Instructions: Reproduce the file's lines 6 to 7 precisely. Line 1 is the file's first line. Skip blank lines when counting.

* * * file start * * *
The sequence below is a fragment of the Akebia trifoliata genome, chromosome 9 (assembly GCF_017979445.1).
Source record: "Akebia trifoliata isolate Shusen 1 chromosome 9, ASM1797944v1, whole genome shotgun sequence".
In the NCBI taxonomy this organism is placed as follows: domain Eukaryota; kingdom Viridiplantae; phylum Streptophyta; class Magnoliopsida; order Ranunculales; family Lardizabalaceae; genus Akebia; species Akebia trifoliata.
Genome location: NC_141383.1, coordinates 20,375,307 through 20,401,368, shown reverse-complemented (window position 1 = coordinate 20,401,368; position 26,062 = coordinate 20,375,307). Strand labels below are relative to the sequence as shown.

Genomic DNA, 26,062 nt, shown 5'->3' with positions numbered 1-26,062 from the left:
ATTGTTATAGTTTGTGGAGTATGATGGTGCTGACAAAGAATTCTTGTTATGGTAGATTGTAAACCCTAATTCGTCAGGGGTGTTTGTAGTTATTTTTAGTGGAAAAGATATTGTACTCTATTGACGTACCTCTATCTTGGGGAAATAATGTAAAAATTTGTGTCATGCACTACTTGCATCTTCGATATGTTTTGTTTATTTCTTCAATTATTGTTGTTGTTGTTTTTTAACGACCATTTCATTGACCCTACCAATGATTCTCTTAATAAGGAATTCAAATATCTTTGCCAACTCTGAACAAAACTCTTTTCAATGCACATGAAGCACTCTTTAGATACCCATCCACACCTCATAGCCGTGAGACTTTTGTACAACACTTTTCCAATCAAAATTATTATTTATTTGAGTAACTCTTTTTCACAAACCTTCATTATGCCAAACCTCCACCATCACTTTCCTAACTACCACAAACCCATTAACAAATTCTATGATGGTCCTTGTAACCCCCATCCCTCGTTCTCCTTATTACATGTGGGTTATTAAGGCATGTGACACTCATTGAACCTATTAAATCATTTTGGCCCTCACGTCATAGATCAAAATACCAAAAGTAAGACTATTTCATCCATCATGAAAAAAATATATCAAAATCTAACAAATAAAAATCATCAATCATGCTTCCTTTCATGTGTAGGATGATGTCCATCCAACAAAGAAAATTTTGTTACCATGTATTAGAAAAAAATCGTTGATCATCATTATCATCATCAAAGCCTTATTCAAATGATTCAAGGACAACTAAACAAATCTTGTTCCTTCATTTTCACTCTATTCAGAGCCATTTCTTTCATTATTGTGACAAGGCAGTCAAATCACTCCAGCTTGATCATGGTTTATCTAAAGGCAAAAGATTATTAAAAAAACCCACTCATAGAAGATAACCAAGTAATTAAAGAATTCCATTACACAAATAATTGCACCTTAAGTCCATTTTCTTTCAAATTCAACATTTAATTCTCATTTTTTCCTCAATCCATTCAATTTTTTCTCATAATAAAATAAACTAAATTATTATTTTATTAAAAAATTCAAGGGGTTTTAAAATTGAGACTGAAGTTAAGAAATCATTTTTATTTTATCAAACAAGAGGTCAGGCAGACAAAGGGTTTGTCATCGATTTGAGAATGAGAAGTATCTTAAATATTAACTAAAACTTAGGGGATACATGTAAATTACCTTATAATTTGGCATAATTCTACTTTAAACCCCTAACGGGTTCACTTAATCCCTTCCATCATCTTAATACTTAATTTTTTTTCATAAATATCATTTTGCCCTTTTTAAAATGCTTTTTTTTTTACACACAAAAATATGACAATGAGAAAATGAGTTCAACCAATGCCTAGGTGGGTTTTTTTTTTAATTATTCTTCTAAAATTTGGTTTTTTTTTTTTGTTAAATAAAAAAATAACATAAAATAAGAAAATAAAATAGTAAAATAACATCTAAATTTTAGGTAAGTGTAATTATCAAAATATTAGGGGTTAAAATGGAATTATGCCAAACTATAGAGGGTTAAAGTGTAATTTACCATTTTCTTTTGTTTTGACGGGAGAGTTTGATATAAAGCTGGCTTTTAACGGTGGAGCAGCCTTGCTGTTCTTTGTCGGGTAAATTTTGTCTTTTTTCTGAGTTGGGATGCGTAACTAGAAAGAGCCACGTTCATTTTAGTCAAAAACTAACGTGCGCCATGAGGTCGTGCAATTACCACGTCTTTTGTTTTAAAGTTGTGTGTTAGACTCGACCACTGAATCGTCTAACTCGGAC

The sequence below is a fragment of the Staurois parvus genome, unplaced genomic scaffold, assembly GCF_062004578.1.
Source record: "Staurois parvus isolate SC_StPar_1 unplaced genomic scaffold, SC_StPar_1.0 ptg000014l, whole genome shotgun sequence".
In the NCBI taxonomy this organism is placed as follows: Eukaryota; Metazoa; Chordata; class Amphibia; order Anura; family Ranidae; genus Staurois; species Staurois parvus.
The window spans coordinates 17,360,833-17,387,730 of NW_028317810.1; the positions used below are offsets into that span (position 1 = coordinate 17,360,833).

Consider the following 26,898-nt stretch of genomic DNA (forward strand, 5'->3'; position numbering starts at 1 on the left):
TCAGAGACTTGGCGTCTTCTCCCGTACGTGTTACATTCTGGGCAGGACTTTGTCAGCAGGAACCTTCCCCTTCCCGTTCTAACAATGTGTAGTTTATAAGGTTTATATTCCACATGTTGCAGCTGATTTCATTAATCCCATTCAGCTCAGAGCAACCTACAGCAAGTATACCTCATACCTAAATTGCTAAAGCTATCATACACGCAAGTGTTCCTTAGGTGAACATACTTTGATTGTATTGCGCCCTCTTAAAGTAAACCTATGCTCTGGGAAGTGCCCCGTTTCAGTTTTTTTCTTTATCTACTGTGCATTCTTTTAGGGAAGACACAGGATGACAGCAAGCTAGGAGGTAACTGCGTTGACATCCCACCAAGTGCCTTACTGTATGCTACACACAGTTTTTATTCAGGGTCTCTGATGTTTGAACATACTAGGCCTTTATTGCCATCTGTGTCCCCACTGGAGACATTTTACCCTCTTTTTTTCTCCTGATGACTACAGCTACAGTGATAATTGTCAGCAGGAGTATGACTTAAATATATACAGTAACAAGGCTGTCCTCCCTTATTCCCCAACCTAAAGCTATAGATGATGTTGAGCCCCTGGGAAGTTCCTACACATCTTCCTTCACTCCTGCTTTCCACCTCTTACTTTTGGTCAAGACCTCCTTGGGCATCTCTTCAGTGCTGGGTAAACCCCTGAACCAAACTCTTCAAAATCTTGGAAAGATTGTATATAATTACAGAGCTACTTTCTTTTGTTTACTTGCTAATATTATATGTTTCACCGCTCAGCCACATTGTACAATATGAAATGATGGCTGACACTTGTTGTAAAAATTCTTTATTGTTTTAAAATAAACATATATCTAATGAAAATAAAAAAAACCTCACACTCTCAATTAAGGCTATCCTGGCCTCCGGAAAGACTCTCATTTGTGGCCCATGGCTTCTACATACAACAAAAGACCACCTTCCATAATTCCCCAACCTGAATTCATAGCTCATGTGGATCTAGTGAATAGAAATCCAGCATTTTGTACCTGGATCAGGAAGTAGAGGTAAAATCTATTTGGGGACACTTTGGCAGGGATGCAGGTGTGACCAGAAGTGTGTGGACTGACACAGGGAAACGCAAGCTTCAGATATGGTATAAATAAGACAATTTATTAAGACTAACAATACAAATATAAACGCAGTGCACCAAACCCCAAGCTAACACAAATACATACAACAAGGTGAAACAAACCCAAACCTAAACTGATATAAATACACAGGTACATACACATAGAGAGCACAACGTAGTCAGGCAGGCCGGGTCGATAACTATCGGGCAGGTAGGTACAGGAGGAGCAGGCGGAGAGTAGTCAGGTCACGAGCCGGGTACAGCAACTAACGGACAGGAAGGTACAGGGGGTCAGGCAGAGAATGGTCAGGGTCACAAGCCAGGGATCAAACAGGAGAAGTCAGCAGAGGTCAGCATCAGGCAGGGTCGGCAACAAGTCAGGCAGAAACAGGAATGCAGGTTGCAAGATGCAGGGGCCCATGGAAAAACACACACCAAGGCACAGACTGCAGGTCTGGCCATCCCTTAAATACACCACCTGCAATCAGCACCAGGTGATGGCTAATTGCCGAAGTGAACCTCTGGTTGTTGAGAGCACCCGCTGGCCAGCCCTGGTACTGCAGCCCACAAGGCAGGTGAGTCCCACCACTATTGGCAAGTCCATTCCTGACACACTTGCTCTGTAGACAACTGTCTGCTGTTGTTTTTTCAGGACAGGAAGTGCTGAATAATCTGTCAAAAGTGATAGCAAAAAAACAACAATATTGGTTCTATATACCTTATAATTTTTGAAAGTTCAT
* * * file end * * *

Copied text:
ATTGTTATAGTTTGTGGAGTATGATGGTGCTGACAAAGAATTCTTGTTATGGTAGATTGTAAACCCTAATTCGTCAGGGGTGTTTGTAGTTATTTTTAGTGGAAAAGATATTGTACTCTATTGACGTACCTCTATCTTGGGGAAATAATGTAAAAATTTGTGTCATGCACTACTTGCATCTTCGATATGTTTTGTTTATTTCTTCAATTATTGTTGTTGTTGTTTTTTAACGACCATTTCATTGACCCTACCAATGATTCTCTTAATAAGGAATTCAAATATCTTTGCCAACTCTGAACAAAACTCTTTTCAATGCACATGAAGCACTCTTTAGATACCCATCCACACCTCATAGCCGTGAGACTTTTGTACAACACTTTTCCAATCAAAATTATTATTTATTTGAGTAACTCTTTTTCACAAACCTTCATTATGCCAAACCTCCACCATCACTTTCCTAACTACCACAAACCCATTAACAAATTCTATGATGGTCCTTGTAACCCCCATCCCTCGTTCTCCTTATTACATGTGGGTTATTAAGGCATGTGACACTCATTGAACCTATTAAATCATTTTGGCCCTCACGTCATAGATCAAAATACCAAAAGTAAGACTATTTCATCCATCATGAAAAAAATATATCAAAATCTAACAAATAAAAATCATCAATCATGCTTCCTTTCATGTGTAGGATGATGTCCATCCAACAAAGAAAATTTTGTTACCATGTATTAGAAAAAAATCGTTGATCATCATTATCATCATCAAAGCCTTATTCAAATGATTCAAGGACAACTAAACAAATCTTGTTCCTTCATTTTCACTCTATTCAGAGCCATTTCTTTCATTATTGTGACAAGGCAGTCAAATCACTCCAGCTTGATCATGGTTTATCTAAAGGCAAAAGATTATTAAAAAAACCCACTCATAGAAGATAACCAAGTAATTAAAGAATTCCATTACACAAATAATTGCACCTTAAGTCCATTTTCTTTCAAATTCAACATTTAATTCTCATTTTTTCCTCAATCCATTCAATTTTTTCTCATAATAAAATAAACTAAATTATTATTTTATTAAAAAATTCAAGGGGTTTTAAAATTGAGACTGAAGTTAAGAAATCATTTTTATTTTATCAAACAAGAGGTCAGGCAGACAAAGGGTTTGTCATCGATTTGAGAATGAGAAGTATCTTAAATATTAACTAAAACTTAGGGGATACATGTAAATTACCTTATAATTTGGCATAATTCTACTTTAAACCCCTAACGGGTTCACTTAATCCCTTCCATCATCTTAATACTTAATTTTTTTTCATAAATATCATTTTGCCCTTTTTAAAATGCTTTTTTTTTTACACACAAAAATATGACAATGAGAAAATGAGTTCAACCAATGCCTAGGTGGGTTTTTTTTTTAATTATTCTTCTAAAATTTGGTTTTTTTTTTTTGTTAAATAAAAAAATAACATAAAATAAGAAAATAAAATAGTAAAATAACATCTAAATTTTAGGTAAGTGTAATTATCAAAATATTAGGGGTTAAAATGGAATTATGCCAAACTATAGAGGGTTAAAGTGTAATTTACCATTTTCTTTTGTTTTGACGGGAGAGTTTGATATAAAGCTGGCTTTTAACGGTGGAGCAGCCTTGCTGTTCTTTGTCGGGTAAATTTTGTCTTTTTTCTGAGTTGGGATGCGTAACTAGAAAGAGCCACGTTCATTTTAGTCAAAAACTAACGTGCGCCATGAGGTCGTGCAATTACCACGTCTTTTGTTTTAAAGTTGTGTGTTAGACTCGACCACTGAATCGTCTAACTCGGAC

The sequence below is a fragment of the Staurois parvus genome, unplaced genomic scaffold, assembly GCF_062004578.1.